Masonry walls, especially those that contribute to historic building enclosures and structural systems, often require stabilization as part of a rehabilitation project. For historic buildings, the desire to retain and preserve the existing building fabric with minimal impact rather than large-scale removal and replacement is generally preferred. This blog will address evaluation techniques, general repair design, construction quality control techniques, commercially available mechanical ties/anchoring, and compatible grouting.
Project Implications/Implementation Benefits
In-place masonry stabilization allows for historic masonry and assemblies to remain, preserving the original materials, construction configurations, and architectural intent. There is inherent value in allowing building facades and ornamentation to influence visitors in the same fashion they did hundreds of years ago. While the up-front design cost for masonry stabilization may be greater than the cost for traditional masonry design, the overall construction cost of stabilization is often less than rebuilding entire masonry structures and facades. Thus, the benefit of masonry stabilization is threefold:
- The owner achieves a stabilized facility
- The project typically experiences cost and schedule savings over rebuilding
- The building retains its intrinsic architectural value
Various options for the stabilization of existing masonry structures are available. Helical ties, injection grouting, stay-in-place anchors, and combinations of these methods can be tailored to suit individual projects based on the extent of stabilization required.
Helical ties are lengths of twisted stainless steel installed either perpendicular or parallel to masonry assemblies. Helical ties can be used for a multitude of stabilization applications, including securing multiple wythes of masonry together, stitching cracks, and pinning lintels and arches. Helical ties can be installed with or without grout, contingent on the required strength and the installation orientation. Strength requirements vary, depending on the building loads, back-up material, and available embedment. Due to a wide range of embedment conditions, pull-out testing is required during both the design and construction phases of a project to verify allowable and achieved values. Helical ties can be designed using ACI 530 (Building Code Requirements for Masonry Structures), Section 12.2.2 in conjunction with available load tables from manufacturers and field testing. Prescriptive requirements for anchored masonry veneer can also be found in the same section. It is important to note that ACI 530 lists requirements for an anchored veneer system, not specific requirements for helical tie repairs. In many cases, designs err on the conservative side to allow for variability in substrate conditions.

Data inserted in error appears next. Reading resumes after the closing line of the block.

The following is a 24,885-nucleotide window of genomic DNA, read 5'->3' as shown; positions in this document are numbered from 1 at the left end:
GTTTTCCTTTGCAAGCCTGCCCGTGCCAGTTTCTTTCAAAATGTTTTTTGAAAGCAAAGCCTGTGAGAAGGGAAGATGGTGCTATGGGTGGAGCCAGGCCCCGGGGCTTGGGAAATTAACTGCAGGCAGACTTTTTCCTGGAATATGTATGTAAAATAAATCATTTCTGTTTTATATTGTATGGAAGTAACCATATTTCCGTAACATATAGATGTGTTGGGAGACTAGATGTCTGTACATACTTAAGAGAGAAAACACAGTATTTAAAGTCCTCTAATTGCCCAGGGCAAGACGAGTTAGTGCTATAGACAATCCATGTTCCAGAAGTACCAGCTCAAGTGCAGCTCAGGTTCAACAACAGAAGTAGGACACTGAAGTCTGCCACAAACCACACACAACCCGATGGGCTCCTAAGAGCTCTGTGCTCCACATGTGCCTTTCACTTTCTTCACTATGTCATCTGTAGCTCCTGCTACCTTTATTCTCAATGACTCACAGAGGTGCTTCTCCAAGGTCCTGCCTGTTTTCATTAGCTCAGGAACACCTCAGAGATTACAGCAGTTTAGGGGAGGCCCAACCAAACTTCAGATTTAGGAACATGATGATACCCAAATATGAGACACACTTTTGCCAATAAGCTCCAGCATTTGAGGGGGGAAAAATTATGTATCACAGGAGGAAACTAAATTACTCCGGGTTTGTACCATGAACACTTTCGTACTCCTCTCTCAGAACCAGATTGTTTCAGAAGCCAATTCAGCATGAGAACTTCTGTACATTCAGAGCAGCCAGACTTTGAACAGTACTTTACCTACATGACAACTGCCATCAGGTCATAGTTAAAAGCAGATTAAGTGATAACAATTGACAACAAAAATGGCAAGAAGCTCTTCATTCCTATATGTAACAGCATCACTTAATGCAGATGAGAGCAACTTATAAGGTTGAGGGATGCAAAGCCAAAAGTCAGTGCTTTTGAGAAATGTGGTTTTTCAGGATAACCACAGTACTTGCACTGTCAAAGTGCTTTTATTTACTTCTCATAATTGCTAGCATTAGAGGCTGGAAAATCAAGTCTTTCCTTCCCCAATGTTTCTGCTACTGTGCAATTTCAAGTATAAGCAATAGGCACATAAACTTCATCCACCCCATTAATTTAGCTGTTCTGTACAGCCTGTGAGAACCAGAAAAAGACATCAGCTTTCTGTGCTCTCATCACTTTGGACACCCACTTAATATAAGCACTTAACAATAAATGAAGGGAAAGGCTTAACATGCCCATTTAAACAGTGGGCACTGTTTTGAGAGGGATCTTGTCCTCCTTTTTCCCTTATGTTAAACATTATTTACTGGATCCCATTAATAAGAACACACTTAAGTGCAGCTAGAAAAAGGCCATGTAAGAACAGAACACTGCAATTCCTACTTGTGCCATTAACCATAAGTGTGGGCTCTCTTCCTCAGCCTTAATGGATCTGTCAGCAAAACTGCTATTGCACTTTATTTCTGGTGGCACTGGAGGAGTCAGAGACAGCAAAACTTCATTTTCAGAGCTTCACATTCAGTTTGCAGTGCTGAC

Injection grouting is typically used to fill existing voids in masonry assemblies to provide a stronger composite system and to bond the wythes together. Through injection, grout is either gravity-fed or pumped under low pressure (note – high pressure injection methods may damage the wall construction) into masonry cavities to flow into voids within a wall assembly. During the evaluation phase, the location and extent of voids can be better defined through destructive field testing (test cuts) or non-destructive testing such as surface penetrating radar (SPR) or impact echo testing.. The type of grout can then be designed based on application, void sizes, and compatibility with existing mortar and masonry. For historic renovations, the existing historic mortar should be tested using petrographic analysis (per ASTM C1324) to improve the effectiveness of the rehabilitation design. The mortar may also be governed by ASTM C1713 Standard Specification for Mortars for the Repair of Historic Masonry. Grouts associated with injection grouting typically have high vapor permeability and low shrinkage and are flowable and self-consolidating. In the case of historic structures, the grout is often pozzolanic lime based, but will vary by application. Before grouting, the areas to receive grout are flushed clean to remove excess debris and are wetted to provide an adequate substrate condition for the flowing grout. The grout is then injected in lifts determined by the design team, often under the supervision of a special inspector, who will submit grout injection records and mortar test results to the design team.